A public fall from grace is becoming increasingly difficult to recover from. If the conduct is serious enough to make the news or the internet your name and misdemeanour are out there for a long time to come if not forever.
There are many ways to do serious damage to your career:
It's not easy to be fired in New Zealand. Employers have to jump through hoops. So if you have been dismissed it can be the end to a good career. Reasons for dismissal include: serious misconduct, repeated misconduct, performance issues, incompatibility, or a serious breakdown in the relationship between you and one or more other individuals in your workplace.
Publicly shaming the organisation
Bringing your employer into disrepute isn't a great move for your career. A few beers or simply spare time and the keyboard warrior can do an awful lot of damage to employers and themselves. Ministry of Social Development employee Tania Dickinson was dismissed after posting self-deprecating comments on her private Facebook page that she was a "very expensive paperweight", and someone who was "highly competent in the art of time wastage, blame shifting and stationary [sic] theft". The Employment Relations Authority ruled that her comments endorsed a stereotypical view of slothful and exploitative public servants and were derogatory of the public service.
Social media rants
Whether or not you can be fired for a social media rant depends on your employer's policies. But you're not doing yourself favours if you make derogatory comments about the company online, disclose confidential information or if you're posting objectionable material from work.
Jane Walker, director of H2R Consulting says give a thought to where and when you are posting. If your location is in an employer's building this might be detectable. Or if you're somewhere other than you claim to be during work hours that could be a problem. General social media behaviours that could get you into hot water at work include: lost productivity, breaching security or confidentiality, cyber bullying, and damage to your employer's brand reputation. Posting detrimental comments about your colleagues on your personal social media timelines is also a no-no.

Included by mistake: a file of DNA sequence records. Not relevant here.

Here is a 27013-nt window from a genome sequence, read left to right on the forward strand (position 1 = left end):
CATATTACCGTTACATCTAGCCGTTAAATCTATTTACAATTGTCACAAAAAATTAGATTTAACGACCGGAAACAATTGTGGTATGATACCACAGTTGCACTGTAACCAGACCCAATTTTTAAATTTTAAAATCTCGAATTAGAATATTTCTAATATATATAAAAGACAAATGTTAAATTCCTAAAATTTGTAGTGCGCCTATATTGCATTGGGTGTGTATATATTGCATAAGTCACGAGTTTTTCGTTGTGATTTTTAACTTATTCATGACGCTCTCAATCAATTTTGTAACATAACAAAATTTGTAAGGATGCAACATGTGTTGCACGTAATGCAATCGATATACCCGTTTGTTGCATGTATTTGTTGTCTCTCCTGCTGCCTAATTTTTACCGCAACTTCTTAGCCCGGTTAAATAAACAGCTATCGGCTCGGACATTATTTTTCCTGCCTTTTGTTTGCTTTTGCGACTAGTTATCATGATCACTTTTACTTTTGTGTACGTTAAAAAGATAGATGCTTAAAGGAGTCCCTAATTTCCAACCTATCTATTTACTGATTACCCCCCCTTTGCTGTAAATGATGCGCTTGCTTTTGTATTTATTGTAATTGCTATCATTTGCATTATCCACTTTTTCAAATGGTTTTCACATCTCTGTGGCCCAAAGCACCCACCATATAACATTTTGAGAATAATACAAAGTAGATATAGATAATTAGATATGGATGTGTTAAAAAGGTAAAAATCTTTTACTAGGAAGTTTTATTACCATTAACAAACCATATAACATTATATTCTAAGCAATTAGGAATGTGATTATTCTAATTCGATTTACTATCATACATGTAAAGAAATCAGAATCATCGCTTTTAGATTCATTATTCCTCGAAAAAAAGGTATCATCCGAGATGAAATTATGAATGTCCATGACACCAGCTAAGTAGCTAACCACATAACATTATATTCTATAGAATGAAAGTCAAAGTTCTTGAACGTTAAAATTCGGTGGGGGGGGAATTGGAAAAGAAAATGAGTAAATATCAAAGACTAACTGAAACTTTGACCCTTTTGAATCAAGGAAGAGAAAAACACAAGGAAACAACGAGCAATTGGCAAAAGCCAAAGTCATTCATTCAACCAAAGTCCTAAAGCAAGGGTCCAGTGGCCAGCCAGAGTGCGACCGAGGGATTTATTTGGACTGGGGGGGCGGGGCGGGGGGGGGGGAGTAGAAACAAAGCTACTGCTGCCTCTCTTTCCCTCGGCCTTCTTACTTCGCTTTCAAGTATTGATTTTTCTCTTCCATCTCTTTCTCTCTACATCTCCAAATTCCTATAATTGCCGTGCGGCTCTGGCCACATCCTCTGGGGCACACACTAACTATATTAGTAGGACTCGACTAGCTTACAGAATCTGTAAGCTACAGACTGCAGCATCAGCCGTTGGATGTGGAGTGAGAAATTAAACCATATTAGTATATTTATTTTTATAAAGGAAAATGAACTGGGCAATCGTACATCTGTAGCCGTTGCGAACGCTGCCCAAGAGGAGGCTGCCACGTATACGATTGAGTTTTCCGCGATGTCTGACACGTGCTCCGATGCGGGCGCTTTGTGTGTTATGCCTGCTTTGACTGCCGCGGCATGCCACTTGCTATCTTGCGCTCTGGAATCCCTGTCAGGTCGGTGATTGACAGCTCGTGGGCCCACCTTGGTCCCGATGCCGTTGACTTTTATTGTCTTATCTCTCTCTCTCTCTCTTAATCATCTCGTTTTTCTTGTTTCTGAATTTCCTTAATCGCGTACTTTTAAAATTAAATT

Being violent or making sexual advances to your colleagues can sully your reputation or result in a serious misconduct charge/dismissal against you.
Theft, fraud and other types of dishonesty may be the end of your current job. In certain industries such as law, finance and teaching, it can also make you unemployable in your former industry.
There are slow burning ways to destroy your career. People who don't get ahead may be consistently difficult, do the bare minimum, fail to complete tasks, make excuses, believe they are above others and the same rules don't apply, dress unprofessionally, have a cup half empty, be defensive, communicate poorly, procrastinate or simply be poor at time keeping.
Donna Freeman, director of Fashion Personnel sees candidates who haven't moved forward in their careers because they are difficult or have unrealistic expectations. Such candidates sometimes think the privilege of their working for an organisation is the employer's not theirs.
Working for the wrong organisation
Sometimes being in the wrong place at the wrong time can do your employment prospects short or medium term damage. Having the name Blue Chip Financial Services or South Canterbury Finance on your CV wasn't a great look after those companies collapsed, especially if your job was in management, finance or PR spin. You won't see the words Blue Chip or Blue Chip Financial Services on many former employee's CVs. Instead there are blanks or acronyms such as BCS or BCFS.
Former employees of the once-infamous property company could have faced prejudice about their recent past in the aftermath of the very public collapse in 2007/8. Over time that job will fall further and further down page of a CV, which helps in the healing process. A decade on, former Blue Chip employees can be found in senior positions, in banking, insurance, education and other industries in New Zealand and Australia.
Most career mistakes can be recovered from
One of the most public falls from grace in recent years was of former chief executive of the Employers and Manufacturers Association Alasdair Thompson, whose comments about the gender-based pay gaps and a subsequent TV3 interview saw him sacked.
It was a very public fall from grace played out over TV screens for several days. Thompson was quoted three years later in CIO magazine as saying: "The reality is my demise in 2011 and the grief that we felt as a family was the best thing that could have happened to me. Now I am just a different person," he says.
"I have come out stronger."